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No time in the life of parents brings as many puzzling questions as does that period when their children are in the teen years. At no time are parents as apt to feel so perplexed and so much in need of new understandings.
You look at your daughter with the woman's curves beginning to shape her body, and for a fleeting moment you see in her the baby whose curling fingers clung to your hand some twelve years earlier. You look at your son reaching for his razor, and for a second you see the stocky little boy who took his first wobbly steps across the carpet some thirteen years back. They are the same people, yes. They have the same bodies grown bigger. The same minds. But a bewildering change has come over them. They are no longer little children. Neither are they men or women. And yet we who are their parents feel the same responsibilities for them. We still need to manage, guide and help them. Legally, morally, spiritually, this is our desire and goal.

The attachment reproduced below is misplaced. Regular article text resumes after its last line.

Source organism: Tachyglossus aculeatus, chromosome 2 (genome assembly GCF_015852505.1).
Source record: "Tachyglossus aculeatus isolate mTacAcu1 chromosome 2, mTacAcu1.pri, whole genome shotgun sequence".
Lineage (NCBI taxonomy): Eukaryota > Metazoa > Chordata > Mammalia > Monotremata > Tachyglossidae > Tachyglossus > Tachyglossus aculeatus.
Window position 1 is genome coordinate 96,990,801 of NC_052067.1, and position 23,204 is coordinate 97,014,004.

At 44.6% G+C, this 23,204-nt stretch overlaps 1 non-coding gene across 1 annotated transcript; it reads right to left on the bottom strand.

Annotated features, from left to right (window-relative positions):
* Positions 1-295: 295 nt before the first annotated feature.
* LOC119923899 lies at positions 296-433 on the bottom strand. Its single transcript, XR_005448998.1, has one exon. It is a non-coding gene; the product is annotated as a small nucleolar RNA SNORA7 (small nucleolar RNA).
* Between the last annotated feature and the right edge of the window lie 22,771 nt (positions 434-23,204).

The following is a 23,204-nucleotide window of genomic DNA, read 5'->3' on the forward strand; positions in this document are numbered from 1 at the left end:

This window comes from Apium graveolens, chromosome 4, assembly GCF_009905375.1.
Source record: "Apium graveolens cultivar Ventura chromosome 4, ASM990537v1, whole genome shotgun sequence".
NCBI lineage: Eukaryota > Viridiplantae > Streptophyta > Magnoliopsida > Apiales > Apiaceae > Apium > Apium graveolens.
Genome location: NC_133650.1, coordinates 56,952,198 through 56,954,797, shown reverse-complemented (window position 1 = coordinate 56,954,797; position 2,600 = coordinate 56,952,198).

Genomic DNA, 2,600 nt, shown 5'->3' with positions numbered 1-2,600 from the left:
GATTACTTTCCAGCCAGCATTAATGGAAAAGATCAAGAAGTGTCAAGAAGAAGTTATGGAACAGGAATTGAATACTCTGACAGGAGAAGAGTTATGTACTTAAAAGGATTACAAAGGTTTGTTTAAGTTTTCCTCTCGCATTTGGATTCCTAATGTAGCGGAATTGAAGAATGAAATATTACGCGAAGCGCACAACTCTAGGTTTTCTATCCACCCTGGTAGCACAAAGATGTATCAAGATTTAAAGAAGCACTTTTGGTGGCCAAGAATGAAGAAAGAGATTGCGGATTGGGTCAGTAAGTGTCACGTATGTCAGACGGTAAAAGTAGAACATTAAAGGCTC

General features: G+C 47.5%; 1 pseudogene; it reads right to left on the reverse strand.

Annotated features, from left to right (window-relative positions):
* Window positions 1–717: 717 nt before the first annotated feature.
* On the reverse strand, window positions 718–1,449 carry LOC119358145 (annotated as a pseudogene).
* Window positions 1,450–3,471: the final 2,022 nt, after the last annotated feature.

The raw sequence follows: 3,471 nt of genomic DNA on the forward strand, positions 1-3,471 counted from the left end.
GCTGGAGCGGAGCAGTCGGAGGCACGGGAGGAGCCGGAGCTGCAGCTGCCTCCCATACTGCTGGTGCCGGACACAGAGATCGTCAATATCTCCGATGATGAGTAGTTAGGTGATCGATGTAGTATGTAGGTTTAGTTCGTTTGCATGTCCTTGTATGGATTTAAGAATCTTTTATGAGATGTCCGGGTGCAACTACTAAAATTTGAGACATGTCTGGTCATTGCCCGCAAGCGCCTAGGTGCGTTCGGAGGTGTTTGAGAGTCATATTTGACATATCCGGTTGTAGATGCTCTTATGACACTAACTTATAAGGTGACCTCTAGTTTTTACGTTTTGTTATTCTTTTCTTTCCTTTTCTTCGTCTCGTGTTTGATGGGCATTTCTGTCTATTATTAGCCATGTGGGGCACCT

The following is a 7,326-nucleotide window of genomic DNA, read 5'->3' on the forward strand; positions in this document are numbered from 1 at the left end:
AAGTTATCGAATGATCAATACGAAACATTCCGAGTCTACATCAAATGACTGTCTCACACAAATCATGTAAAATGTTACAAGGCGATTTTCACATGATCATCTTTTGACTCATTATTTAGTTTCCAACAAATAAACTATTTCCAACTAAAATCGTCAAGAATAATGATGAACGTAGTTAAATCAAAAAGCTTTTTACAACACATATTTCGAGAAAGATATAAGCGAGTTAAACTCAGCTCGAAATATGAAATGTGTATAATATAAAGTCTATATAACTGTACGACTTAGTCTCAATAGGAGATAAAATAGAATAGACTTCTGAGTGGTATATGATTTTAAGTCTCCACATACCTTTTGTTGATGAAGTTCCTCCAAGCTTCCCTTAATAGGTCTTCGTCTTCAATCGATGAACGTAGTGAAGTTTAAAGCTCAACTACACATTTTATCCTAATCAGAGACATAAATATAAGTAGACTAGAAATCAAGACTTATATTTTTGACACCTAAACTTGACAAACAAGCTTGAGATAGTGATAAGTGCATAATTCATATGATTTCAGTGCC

Because the task of helping children through the teen years is such a vital one, we are searching as we have never searched before for courage, wisdom and deepened insights.
Fortunately today there are things to know that can lessen old misconceptions which have stood between us and our children. There are things to learn that can make us better able to help them grow into the kind of men and women we want them to be and who are so urgently needed in today's world. Out of these can grow new understanding and new faith in ourselves.
How To Live With Your Teenager, a classic parenting book originally published in the 1950s, offers practical ways of sharing concerns, increasing communication and improving understanding with your teenagers.